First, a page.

Featured image:Brown marmorated stink bug (Wikipedia)
Stink bugs, you don’t even have to know exactly what they are to know that you don’t want them around you in your home, just the very name is off-putting! The insect’s title comes from its tendency to release an unpleasant odour when it is disturbed or crushed. The chemical is contained in a gland in their abdomen and has a strong, spicy smell which has been likened to coriander.
The stink bug is easy to identify as it has a distinctive triangular or shield shape and a grey/brown colour. Stink bugs can grow up to 2cm in length and are as wide as they are long.
Why do stink bugs seek shelter in homes?
Stink bugs in common with other insects are driven in during the colder months looking for shelter. Stink bugs go through a diapause period during the winter months which is a type of hibernation before re-emerging in the spring again when they become active and head outdoors.
Once stink bugs have found a way in, they release a chemical to attract other stink bugs and you can soon find yourself facing an invasion. They are generally not solitary insects so if you find a couple, their friends will soon be joining them so its time to act quickly.
How to keep stink bugs out of your home
Check all entry points (doors and windows) and deal with any obvious cracks or openings – window frames that face directly into the sun are a popular entry point as are door frames, electrical outlets, and light fixtures. Stink bugs are attracted to light so for exterior lighting consider yellow bulbs or sodium bulbs which many insects dislike, not just stink bugs.
You may want to rid your garden of stink bugs as their presence in your house is probably because they are happily living in your garden. Whilst a few stink bugs won’t bother anyone, a lot of stink bugs can cause real damage to plants and flowers. To avoid the use of chemical sprays, here are some steps you can take to keep stink bugs at bay in your garden and this should reduce the number heading indoors when the weather turns colder:
- Keep the garden free from debris and the areas surrounding the garden and house as well
- Keep your garden weed free as this is a common place for stink bugs to hide and seek shelter
- Remove old logs and pieces of wood
- As stink bugs feed and lay eggs on garden plants, you can spray the plants with a mineral clay or kaolin clay solution as this prevents the stink bugs from laying eggs and reproducing – this treatment is safe for the plants and can be washed off quite harmlessly if these are vegetables for the kitchen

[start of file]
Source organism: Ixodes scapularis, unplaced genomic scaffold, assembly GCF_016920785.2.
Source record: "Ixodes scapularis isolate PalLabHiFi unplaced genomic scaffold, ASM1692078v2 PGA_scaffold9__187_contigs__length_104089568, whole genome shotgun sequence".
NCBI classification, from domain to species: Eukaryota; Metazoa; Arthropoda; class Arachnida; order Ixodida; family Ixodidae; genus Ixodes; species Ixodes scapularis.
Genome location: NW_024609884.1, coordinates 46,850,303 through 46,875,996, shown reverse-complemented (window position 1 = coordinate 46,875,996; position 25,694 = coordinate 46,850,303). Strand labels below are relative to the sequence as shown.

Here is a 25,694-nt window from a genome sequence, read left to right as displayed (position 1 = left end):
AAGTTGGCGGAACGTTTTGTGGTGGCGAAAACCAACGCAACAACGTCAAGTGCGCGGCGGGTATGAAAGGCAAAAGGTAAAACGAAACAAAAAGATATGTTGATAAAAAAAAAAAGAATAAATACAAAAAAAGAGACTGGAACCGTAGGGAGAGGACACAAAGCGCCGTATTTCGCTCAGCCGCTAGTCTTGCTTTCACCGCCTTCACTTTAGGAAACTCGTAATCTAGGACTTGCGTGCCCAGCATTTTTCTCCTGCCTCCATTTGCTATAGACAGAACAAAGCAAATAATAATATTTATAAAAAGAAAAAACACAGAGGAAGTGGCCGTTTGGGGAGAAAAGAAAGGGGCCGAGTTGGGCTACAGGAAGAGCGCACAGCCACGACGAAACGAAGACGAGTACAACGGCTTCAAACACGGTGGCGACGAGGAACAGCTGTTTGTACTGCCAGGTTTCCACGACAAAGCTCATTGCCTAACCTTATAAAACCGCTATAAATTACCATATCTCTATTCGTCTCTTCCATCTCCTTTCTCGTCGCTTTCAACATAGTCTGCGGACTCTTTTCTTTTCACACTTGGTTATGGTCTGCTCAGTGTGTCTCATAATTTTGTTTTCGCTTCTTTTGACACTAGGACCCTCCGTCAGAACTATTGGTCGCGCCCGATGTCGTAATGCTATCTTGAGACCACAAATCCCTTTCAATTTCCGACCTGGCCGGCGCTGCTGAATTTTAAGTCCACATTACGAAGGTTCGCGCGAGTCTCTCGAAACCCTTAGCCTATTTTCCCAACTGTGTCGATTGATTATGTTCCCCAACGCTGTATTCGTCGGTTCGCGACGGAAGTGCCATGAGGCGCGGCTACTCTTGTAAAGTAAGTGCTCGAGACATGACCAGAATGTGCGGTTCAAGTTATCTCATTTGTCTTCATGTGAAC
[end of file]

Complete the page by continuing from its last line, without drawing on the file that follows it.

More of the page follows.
Treating and removing any stink bugs within the home
If your defensive precautions are not enough and you are being invaded in the autumnal months then it may be time to take action. There are home remedies you can use to get rid of an infestation of stink bugs which avoid the need for toxic chemicals which are not only bad for your health but also seriously harmful to the environment. Stink bugs are becoming remarkably resistant to many pesticides as some people have found after paying for pest control to come in and still finding they are not free of the problem. Killing stink bugs release their odor and this can even occur if you vacuum them up. The key is getting rid of them without them living up to their name.
A natural home remedy for stink bugs
Make up a combo of hot water, dish soap, and white vinegar to trap the stink bugs. The proportions are two cups of hot water, one cup of white vinegar, and half a cup of dish soap. Put the hot water in the spray bottle first then add the vinegar and finally the dish soap. If you follow this order it will help you avoid suds and froth.
Add the nozzle to the bottle and swirl the contents gently around, don’t shake. This concoction will kill stink bugs pretty quickly and it won’t leave a residue of nasty chemicals or mess but you might just have to do some drying up once you have finished.
Prevention is always better than cure and if you take time to make your home and garden less attractive to stink bugs then you will have less of them as well as other unwanted visitors. Any that do make it into the house will be easier to deal with as their numbers will be lower. Stink bugs don’t bite, they don’t reproduce indoors so you don’t have to deal with larvae and they don’t transmit diseases but they are sufficiently big and persistent to be a nuisance to most householders.